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New Report Reveals How America’s Gun Violence Crisis Affects Young People at Home, at School and in Communities

Four out of five youth agree that the level of gun violence in the U.S. is a problem, according to research from Everytown, SPLC and PERIL 

WASHINGTON, D.C. — Guns are the leading cause of death for children, teens, and young adults in the United States, but very little research has been conducted to understand how young people feel about and use firearms – until now. Everytown for Gun Safety Support Fund, the Southern Poverty Law Center (SPLC) and the Polarization & Extremism Research & Innovation Lab (PERIL) at American University have released a groundbreaking study, U.S. Youth Attitudes on Guns, uncovering insights from more than 4,100 young people across the United States. 

The findings reveal how youth access guns, their experiences with gun violence, how safe they feel and how they think about concepts such as male supremacy, racial resentment and the Second Amendment. It is the first step in a partnership that seeks to combat the rise of extremism, protect young people and pave a path to a future free of gun violence.

The new report shows broad consensus among young people that America is facing a gun violence crisis: four out of five youth surveyed said that the level of gun violence in the U.S. is a problem, and 60% believe that gun safety laws should be stricter. 

“This research shows so clearly that youth want to feel safer — which is no surprise, given that far too many of them have already been in an active shooter lockdown or know someone killed or injured by gun violence,” said Cynthia Miller-Idriss, professor and founding director of PERIL. “Our nation’s youth deserve so much better.”  

According to the report, young people feel the impact of our country’s gun violence crisis firsthand: the average young person in the U.S. knows at least one person who has been injured or killed by a gun. This has a direct effect on their mental health: the more people that youth know who were injured or killed by gun violence, the worse they reported their anxiety, depression and post-traumatic stress symptoms to be.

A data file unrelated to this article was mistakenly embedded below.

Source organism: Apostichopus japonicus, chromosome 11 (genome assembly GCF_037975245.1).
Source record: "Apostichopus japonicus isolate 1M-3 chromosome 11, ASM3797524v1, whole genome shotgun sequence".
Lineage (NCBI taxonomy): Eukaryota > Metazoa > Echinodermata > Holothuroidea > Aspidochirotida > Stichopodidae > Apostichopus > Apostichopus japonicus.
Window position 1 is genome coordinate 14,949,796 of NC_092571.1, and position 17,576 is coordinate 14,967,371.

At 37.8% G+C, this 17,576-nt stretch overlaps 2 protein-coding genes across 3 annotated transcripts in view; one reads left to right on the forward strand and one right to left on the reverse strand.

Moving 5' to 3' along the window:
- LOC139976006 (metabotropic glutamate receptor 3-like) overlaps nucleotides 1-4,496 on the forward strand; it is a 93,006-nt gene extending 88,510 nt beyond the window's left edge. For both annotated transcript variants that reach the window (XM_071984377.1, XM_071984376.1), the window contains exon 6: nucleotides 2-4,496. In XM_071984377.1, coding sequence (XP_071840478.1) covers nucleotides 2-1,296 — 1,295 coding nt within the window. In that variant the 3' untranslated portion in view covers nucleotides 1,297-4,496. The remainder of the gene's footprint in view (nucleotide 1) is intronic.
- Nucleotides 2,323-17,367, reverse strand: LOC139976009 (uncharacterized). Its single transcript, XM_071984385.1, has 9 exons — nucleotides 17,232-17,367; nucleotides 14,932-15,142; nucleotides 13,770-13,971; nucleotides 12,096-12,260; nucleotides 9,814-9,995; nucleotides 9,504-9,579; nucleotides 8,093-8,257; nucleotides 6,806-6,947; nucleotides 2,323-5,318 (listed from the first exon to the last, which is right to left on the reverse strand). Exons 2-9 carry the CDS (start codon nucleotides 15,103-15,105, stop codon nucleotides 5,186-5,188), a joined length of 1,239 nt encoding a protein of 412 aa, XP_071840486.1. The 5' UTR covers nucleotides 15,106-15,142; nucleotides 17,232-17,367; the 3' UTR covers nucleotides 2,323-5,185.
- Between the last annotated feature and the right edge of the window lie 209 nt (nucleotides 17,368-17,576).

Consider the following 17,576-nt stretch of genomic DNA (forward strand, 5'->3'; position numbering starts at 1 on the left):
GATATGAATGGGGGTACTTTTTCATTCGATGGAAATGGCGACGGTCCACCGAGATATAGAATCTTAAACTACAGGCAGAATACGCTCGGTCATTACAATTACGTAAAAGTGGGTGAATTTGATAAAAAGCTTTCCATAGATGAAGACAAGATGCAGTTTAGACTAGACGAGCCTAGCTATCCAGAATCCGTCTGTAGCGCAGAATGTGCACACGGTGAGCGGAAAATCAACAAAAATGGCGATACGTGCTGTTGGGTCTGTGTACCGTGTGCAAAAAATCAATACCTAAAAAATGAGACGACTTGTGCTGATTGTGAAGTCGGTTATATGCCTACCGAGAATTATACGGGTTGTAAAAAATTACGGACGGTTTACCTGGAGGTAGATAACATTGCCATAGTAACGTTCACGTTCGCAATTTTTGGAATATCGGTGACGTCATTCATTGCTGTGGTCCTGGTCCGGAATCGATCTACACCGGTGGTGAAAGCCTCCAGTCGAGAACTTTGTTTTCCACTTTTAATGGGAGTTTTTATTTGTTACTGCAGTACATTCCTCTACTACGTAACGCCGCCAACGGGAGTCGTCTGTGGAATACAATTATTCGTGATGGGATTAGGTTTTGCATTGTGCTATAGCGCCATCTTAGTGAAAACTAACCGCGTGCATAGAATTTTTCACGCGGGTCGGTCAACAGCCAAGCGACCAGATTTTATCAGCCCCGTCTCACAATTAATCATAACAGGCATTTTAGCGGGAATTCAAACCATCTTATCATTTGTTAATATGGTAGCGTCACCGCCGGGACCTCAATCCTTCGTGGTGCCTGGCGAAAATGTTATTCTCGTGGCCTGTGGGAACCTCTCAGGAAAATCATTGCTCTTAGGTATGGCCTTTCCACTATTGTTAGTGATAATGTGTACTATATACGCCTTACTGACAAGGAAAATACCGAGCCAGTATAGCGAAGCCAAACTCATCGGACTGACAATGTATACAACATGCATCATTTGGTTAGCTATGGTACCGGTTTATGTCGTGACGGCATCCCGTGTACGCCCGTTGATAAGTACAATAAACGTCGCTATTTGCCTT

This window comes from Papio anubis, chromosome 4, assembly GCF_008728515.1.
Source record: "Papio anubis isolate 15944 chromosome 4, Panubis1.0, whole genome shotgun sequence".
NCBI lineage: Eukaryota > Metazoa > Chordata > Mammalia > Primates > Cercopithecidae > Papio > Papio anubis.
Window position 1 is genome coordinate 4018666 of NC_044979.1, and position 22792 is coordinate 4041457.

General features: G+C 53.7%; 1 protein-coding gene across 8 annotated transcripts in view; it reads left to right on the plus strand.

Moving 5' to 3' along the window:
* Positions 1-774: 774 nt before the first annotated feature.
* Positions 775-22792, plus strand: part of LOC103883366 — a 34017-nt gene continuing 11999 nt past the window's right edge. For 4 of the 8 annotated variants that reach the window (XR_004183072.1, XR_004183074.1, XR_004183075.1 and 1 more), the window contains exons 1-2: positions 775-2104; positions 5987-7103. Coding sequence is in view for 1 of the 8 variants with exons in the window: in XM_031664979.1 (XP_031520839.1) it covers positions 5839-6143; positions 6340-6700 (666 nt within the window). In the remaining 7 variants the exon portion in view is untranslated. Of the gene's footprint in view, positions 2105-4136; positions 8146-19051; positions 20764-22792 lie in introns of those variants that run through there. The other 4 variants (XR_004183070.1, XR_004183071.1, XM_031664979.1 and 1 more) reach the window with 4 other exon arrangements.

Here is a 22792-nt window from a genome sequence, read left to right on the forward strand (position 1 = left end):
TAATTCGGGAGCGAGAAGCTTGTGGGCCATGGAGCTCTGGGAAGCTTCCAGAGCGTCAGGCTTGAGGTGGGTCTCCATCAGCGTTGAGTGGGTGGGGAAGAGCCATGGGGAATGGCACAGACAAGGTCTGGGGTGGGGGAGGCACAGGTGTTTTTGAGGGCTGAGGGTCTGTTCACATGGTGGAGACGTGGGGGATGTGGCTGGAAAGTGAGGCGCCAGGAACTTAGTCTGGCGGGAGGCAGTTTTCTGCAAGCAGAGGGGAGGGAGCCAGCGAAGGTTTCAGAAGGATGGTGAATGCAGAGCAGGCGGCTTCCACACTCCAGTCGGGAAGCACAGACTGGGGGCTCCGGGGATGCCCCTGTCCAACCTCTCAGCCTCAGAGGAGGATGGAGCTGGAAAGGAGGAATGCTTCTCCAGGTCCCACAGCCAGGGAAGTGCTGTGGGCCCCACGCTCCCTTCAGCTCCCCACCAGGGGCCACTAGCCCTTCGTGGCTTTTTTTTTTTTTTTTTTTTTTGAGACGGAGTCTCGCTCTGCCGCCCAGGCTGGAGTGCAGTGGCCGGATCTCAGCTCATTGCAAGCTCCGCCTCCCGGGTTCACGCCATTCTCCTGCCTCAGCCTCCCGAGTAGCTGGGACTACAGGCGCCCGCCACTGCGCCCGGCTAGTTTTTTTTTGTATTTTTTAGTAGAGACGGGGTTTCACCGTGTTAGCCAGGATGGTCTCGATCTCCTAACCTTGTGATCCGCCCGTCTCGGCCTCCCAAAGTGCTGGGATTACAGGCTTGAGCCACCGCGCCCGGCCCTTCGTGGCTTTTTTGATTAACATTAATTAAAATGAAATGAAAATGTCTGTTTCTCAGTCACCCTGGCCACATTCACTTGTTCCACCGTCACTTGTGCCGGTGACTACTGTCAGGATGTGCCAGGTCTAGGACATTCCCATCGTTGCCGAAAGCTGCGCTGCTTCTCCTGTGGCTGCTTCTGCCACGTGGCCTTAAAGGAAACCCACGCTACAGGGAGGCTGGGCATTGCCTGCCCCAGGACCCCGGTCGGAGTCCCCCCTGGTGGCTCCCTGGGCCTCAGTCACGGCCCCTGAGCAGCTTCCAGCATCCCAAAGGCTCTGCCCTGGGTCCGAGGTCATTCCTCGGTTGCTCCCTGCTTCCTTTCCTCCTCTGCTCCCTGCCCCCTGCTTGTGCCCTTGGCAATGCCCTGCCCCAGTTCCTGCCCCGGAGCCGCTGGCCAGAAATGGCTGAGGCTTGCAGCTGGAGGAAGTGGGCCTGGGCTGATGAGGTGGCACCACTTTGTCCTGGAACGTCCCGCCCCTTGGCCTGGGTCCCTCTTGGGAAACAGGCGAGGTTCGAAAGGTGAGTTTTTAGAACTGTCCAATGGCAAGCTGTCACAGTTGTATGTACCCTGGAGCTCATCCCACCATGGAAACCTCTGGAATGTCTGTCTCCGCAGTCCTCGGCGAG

“Gun violence is a uniquely American problem — and our young people are bearing the brunt of it. Guns are now the leading cause of death for children, teens and young adults in this country. This report makes it clear that a majority of young people want stronger gun laws, and it’s on us to help make that happen,” said Angela Ferrell-Zabala, executive director of Moms Demand Action and senior vice president for movement building at Everytown for Gun Safety. “Young people are leading the way in confronting this epidemic and finding solutions, but we can't leave this for the next generation to fix. The findings of this report show the urgent need to address this crisis right now.”  

The survey revealed a correlation between a young person’s access to guns, identification with gun culture, agreement with extremist narratives related to firearms, and exposure to media relating to guns, support for male supremacy, higher levels of racial resentment, and post-traumatic stress disorder.

“On one hand, this report exposes how white supremacy and antidemocratic ideologies undergird the gun violence epidemic and threatens the lives of young people at home, at school and in communities,” said Susan Corke, director of SPLC’s Intelligence Project. “On the other, it sheds light on a path forward and offers adults and young people tools to resist the manipulative tactics of extremists who seek to divide and harm us.”

The report provides a foundation for researchers, public health officials, policymakers and educators to better understand and identify interventions aimed at reducing gun deaths and injuries. As a follow-up to the report, Everytown, SPLC and PERIL plan to release inoculation tools to help adults and young people to spot and stop the spread of harmful misinformation, conspiratorial thinking and supremacist ideologies.

Read the full report HERE.